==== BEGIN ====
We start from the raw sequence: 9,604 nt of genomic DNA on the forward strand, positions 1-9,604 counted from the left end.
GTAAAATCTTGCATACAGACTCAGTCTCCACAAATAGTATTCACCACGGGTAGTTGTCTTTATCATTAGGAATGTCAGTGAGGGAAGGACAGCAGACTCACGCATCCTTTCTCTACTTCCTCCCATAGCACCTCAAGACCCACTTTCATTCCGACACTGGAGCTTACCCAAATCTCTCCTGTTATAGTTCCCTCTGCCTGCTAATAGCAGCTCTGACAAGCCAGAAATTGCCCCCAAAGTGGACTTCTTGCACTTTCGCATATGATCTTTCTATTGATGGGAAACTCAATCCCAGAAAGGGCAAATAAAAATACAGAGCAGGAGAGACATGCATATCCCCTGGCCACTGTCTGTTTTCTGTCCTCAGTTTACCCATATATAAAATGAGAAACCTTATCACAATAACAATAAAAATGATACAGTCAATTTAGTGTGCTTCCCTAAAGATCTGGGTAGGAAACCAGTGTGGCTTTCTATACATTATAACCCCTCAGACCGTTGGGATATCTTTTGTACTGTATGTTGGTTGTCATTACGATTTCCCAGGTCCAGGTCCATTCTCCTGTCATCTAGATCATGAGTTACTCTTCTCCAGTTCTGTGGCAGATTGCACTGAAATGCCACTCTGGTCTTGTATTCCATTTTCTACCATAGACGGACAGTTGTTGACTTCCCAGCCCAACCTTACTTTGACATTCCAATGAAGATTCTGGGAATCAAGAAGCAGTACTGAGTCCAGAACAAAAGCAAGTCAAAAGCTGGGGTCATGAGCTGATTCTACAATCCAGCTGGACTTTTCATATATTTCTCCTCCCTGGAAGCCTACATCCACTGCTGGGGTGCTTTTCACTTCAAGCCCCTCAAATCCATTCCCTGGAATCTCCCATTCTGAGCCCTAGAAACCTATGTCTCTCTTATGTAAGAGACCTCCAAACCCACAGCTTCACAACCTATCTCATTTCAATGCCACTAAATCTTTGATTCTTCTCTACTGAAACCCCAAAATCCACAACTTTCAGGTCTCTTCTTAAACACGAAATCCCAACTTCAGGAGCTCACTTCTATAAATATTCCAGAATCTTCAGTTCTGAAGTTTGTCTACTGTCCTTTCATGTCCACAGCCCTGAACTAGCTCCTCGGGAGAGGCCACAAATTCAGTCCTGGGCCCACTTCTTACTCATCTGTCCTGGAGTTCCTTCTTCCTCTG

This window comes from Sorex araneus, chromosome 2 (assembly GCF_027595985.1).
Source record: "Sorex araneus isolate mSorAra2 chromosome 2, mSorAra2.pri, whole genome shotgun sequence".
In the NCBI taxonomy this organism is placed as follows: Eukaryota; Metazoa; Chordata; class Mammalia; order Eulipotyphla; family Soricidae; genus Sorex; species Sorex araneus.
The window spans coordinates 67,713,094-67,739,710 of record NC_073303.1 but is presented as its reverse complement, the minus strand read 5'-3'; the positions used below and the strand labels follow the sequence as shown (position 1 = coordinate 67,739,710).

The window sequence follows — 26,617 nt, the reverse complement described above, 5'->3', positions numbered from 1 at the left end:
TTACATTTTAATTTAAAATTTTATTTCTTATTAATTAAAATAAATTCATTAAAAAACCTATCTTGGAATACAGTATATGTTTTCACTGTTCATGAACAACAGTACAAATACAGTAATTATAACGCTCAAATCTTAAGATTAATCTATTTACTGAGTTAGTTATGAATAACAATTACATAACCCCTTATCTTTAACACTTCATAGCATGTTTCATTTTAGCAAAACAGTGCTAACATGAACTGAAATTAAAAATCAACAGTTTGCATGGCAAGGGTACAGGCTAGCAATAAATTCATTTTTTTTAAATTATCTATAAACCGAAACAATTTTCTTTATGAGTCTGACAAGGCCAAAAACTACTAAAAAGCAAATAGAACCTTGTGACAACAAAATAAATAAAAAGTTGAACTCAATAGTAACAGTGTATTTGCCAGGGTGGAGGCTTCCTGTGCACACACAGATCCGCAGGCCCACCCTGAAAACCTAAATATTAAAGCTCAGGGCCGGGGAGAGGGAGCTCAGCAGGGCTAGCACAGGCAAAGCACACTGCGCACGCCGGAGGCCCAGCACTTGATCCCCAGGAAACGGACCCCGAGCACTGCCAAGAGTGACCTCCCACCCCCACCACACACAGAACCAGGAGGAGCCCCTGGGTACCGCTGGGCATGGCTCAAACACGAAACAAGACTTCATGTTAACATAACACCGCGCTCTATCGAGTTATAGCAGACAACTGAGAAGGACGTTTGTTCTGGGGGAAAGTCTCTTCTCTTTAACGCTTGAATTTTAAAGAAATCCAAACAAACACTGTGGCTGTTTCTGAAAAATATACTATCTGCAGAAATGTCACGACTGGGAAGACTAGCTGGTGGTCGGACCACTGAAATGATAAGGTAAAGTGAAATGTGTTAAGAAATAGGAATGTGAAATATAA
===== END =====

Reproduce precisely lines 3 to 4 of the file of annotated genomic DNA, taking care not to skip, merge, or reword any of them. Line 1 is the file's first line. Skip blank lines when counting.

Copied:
This window comes from Sorex araneus, chromosome 2 (assembly GCF_027595985.1).
Source record: "Sorex araneus isolate mSorAra2 chromosome 2, mSorAra2.pri, whole genome shotgun sequence".